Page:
The Advantages & Disadvantages of Using Employee Referrals

by Shelley Frost; Updated September 26, 2017

Referral programs reward employees for recommending acquaintances for job vacancies at the company. Programs vary from employer to employer, and the specifics of each affect their success. but they generally include a cash bonus paid to the referring employee once the candidate has been with the company for a certain period of time. While such programs may seem like win-win propositions, they do have drawbacks. Understanding the pros and cons of referral programs will help you develop a successful program for your company.

Reduced Recruitment Work

The more employee referrals you receive for open positions, the less work you'll have to do during the initial recruitment phase. Depending on the quality and frequency of referrals you receive, you may fill many of your positions from internal referrals. An employee referral program may also complement your other recruitment efforts, such as attending job fairs or posting job openings. Using a referral system allows you to see resumes from candidates who may not otherwise have applied or made it to the top of the pile.


Employees are more likely to refer qualified candidates for two reasons. First, they know that their reward is conditional on the referred candidate being hired and remaining with you for a certain period of time, so they generally won't refer candidates who cannot do the job. Second, referred candidates reflect on the referring employee, and most employees will want to develop a reputation for referring good candidates. In addition, because employees generally refer fiends and acquaintances, there's higher likelihood the candidate will fit in well with the existing employees.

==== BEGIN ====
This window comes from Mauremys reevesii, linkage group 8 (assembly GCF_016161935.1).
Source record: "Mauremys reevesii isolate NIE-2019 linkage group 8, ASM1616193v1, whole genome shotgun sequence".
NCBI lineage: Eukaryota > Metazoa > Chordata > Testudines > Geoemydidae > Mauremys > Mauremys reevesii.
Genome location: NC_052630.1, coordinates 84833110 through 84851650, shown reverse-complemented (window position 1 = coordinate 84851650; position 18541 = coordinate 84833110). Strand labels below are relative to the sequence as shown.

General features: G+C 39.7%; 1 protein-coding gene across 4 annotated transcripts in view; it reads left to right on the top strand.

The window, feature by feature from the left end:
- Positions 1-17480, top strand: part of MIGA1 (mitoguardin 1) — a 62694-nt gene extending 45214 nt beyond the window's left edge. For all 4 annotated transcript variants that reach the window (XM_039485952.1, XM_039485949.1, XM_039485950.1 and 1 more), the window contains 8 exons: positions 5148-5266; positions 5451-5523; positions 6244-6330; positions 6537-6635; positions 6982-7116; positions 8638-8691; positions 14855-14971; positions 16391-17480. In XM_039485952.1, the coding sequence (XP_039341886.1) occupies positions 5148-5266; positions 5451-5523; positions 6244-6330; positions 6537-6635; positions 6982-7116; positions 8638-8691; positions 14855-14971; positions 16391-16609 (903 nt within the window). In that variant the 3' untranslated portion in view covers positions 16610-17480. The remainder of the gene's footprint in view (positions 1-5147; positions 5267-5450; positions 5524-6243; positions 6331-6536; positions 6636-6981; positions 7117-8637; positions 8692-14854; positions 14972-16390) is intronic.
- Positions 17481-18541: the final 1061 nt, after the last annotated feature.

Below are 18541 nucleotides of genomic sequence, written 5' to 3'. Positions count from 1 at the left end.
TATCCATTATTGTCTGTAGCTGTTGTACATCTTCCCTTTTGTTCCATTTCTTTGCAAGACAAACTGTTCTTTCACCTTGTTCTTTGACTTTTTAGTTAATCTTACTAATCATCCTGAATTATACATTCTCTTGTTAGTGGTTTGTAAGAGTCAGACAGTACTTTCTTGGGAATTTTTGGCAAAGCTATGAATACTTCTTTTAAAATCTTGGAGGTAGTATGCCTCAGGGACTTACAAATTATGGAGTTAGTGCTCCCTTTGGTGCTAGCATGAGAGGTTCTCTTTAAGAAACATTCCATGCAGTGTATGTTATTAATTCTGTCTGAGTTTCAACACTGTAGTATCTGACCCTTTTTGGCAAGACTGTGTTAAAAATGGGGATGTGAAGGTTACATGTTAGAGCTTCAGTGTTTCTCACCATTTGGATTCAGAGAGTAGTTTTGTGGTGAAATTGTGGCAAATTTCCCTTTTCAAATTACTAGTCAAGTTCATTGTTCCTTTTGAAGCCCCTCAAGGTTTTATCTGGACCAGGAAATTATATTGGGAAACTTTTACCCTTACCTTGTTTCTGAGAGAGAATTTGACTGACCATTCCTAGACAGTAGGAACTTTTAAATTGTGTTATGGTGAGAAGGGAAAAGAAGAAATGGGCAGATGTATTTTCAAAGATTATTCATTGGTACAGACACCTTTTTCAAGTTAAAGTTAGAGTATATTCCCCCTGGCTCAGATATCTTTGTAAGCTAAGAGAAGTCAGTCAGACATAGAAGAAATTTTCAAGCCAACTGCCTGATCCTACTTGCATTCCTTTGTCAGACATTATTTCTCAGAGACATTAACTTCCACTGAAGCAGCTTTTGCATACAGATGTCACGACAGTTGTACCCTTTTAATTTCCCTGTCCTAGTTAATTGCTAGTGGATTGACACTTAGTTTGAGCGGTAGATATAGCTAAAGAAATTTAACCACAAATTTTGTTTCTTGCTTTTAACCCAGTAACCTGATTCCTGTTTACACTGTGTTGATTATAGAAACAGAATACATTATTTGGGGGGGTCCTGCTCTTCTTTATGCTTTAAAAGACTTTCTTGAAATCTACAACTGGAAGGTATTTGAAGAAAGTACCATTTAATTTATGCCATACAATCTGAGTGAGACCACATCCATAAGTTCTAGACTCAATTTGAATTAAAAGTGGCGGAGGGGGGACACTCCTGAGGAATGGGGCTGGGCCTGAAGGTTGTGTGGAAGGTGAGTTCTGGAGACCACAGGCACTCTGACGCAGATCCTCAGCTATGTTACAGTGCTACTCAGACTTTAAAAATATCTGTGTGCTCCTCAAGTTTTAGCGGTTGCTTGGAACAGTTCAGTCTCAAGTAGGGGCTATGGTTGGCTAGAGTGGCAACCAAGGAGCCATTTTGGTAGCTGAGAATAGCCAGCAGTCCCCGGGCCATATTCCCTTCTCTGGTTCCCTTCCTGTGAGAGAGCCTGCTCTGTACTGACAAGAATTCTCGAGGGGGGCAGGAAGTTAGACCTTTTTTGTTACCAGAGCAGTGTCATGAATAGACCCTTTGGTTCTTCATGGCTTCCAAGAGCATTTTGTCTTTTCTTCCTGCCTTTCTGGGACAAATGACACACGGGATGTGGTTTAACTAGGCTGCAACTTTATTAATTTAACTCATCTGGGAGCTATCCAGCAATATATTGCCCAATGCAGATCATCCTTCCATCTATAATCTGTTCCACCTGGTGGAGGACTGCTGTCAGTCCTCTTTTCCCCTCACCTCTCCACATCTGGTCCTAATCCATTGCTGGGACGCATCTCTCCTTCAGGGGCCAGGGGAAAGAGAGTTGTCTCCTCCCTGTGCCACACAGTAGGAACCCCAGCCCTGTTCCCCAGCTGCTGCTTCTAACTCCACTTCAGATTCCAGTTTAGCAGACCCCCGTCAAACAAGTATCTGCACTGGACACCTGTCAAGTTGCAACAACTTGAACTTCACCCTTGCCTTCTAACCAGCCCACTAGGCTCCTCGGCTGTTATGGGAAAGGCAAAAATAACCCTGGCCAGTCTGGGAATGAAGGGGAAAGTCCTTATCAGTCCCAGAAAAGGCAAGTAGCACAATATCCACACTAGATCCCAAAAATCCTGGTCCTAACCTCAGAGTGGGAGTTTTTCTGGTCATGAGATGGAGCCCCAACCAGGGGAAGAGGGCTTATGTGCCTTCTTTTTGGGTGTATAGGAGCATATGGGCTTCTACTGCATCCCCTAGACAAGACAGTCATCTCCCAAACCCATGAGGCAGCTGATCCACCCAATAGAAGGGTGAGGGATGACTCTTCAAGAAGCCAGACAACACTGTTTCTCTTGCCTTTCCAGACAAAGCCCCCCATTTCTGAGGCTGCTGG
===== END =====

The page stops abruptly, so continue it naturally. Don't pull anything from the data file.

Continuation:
The cost of a referral program is variable, depending on how you reward your employees for their referrals and any amounts saved by relying less on other approaches. For an effective program, you need a reward that's attractive to your current employees. A monetary bonus is the typical reward for a referral who's hired and stays with the company for a predetermined amount of time. Although the employee handles the legwork for you, the company ends up paying out a potentially large sum. However, traditional recruiting methods are also costly, as is leaving a job unfilled while seeking a replacement. If referrals wind up representing a significant portion of your new hires, you may experience net savings in your recruitment efforts. If you implement a referral program and don't experience a decline in your other recruitment costs, you may wind up spending more.

Diversity of Candidates

The diversity of the candidate pool is often limited when relying on employee referrals, especially if your current staff lacks diversity. Your employees are likely to refer candidates with similar backgrounds, so you may miss out on a diverse candidate pool. In addition, if you hire a large number of referrals, you may contribute to the creation of cliques in your workplace. To diminish this possibility, some employers limit the number of referral bonuses an employee may earn per quarter or per year.

About the Author

Based in the Midwest, Shelley Frost has been writing parenting and education articles since 2007. Her experience comes from teaching, tutoring and managing educational after school programs. Frost worked in insurance and software testing before becoming a writer. She holds a Bachelor of Arts in elementary education with a reading endorsement.

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